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Structural and stratigraphic controls on diagenesis within carbonate platforms in rift basins

Author(s): Cathy Hollis University of Manchester, UK
Eivind Bastesen
Hilary Corlett
Robert Gawthorpe
Irina Korneva
Hamish Robertson
Atle Rotevatn
Fiona Whitaker

The depositional architecture of carbonate platforms on the crest of rotated footwall fault blocks has been well studied, but with little attention to the controls on the structural and diagenetic processes that affect these platforms. This is critical, since porosity and permeability can be modified significantly by diagenesis from marine, meteoric fluids and hydrothermal fluids circulating within interparticle pore systems and along faults throughout platform growth, burial and uplift.

In the Suez rift, an aborted arm of the Late Oligocene to Miocene Red Sea Rift, pre- and syn-rift carbonate platforms are exposed within tilted and rotated fault blocks. Dolomitized areas are focused along major block-bounding faults, particularly in areas of significant structural complexity, such as rift-scale accommodation zones. Detailed characterisation of one of these platforms, the Hammam Fauran Fault (HFF) Block, western Sinai, shows that dolomitisation of the pre-rift Eocene Thebes Formation occurs in two principal forms:

  • stratabound dolomite, that preferentially replace remobilised facies (debris flows and grainstone turbidites) and extend discontinuously away from the HFF for up to 2km. These bodies are offset by the Gebel Fault that formed during the earliest syn-rift, implying dolomitisation at rift initiation. 87Sr/86Sr isotope data support this, with a late Oligocene age.
  • massive, non-facies-selective dolomitised pods, up to 500m wide, confined to the fault damage zone and interpreted to have formed at the rift climax. This is supported 87Sr/86Sr isotope dates equivalent to Miocene seawater.

Stable isotope and trace element data indicate dolomitisation from contemporaneous seawater at temperatures up to 120˚C. Fluid flow models show that the proto-HFF and early-rift intra-block faults could have provided up-fault conduits for fluids convecting within the Nubian Sandstone aquifer at rift initiation. Since the HFF tipped out within the sediment pile, the permeability architecture favoured discharge of fluids via the Thebes Formation to form stratabound dolomite bodies. At rift climax, the HFF breached the surface, and seawater convection along the fault plane and within the damage zone formed the massive dolomite pods.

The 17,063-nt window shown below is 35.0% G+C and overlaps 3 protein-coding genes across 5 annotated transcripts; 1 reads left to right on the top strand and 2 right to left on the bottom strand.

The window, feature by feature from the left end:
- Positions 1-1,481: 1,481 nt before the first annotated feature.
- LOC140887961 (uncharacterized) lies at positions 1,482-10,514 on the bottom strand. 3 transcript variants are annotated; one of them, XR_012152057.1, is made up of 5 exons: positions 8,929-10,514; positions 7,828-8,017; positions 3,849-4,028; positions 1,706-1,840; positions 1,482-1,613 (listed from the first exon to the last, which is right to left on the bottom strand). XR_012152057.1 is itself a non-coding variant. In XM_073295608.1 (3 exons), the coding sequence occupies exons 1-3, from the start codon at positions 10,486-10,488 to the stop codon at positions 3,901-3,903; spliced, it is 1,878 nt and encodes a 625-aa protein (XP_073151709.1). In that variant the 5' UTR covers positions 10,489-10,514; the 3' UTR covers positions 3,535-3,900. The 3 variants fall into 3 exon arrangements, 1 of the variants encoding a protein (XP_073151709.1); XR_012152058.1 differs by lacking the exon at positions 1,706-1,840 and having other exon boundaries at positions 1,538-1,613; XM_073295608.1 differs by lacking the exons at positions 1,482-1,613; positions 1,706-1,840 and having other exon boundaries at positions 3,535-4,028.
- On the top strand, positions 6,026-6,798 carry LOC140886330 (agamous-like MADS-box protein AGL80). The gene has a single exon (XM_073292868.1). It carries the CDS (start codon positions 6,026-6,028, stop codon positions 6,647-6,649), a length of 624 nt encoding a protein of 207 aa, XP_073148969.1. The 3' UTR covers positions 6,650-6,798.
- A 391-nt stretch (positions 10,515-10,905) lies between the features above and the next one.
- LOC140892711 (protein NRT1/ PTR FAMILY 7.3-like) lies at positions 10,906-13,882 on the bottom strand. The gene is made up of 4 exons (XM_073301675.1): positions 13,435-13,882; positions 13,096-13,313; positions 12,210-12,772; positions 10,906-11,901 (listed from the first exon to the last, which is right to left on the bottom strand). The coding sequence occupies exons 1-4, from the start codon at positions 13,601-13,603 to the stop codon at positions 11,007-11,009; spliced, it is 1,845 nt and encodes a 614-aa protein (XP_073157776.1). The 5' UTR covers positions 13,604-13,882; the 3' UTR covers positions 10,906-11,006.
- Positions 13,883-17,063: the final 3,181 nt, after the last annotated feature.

The results of this study indicate dolomitisation can occur on carbonate platforms in rift basins at zones of structural complexity. In particular, the massive dolomite bodies are located within the linkage zone of two segments of the HFF against the Zaafarana regional transfer zone, which enhances structural complexity and permits vertical fluid flow. The shape, size and distribution of the geobodies were therefore strongly influenced by the timing of fluid flux in relation to faulting along basement-connected lineaments. The dolomite and limestone underwent further diagenetic modification by marine and meteoric processes during uplift and footwall rotation. The result is complex, multi-scale, fracture-connected pore networks, influenced by the extent of dolomitisation.

Structural and stratigraphic controls on diagenesis within carbonate platforms in rift basins
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University of Manchester
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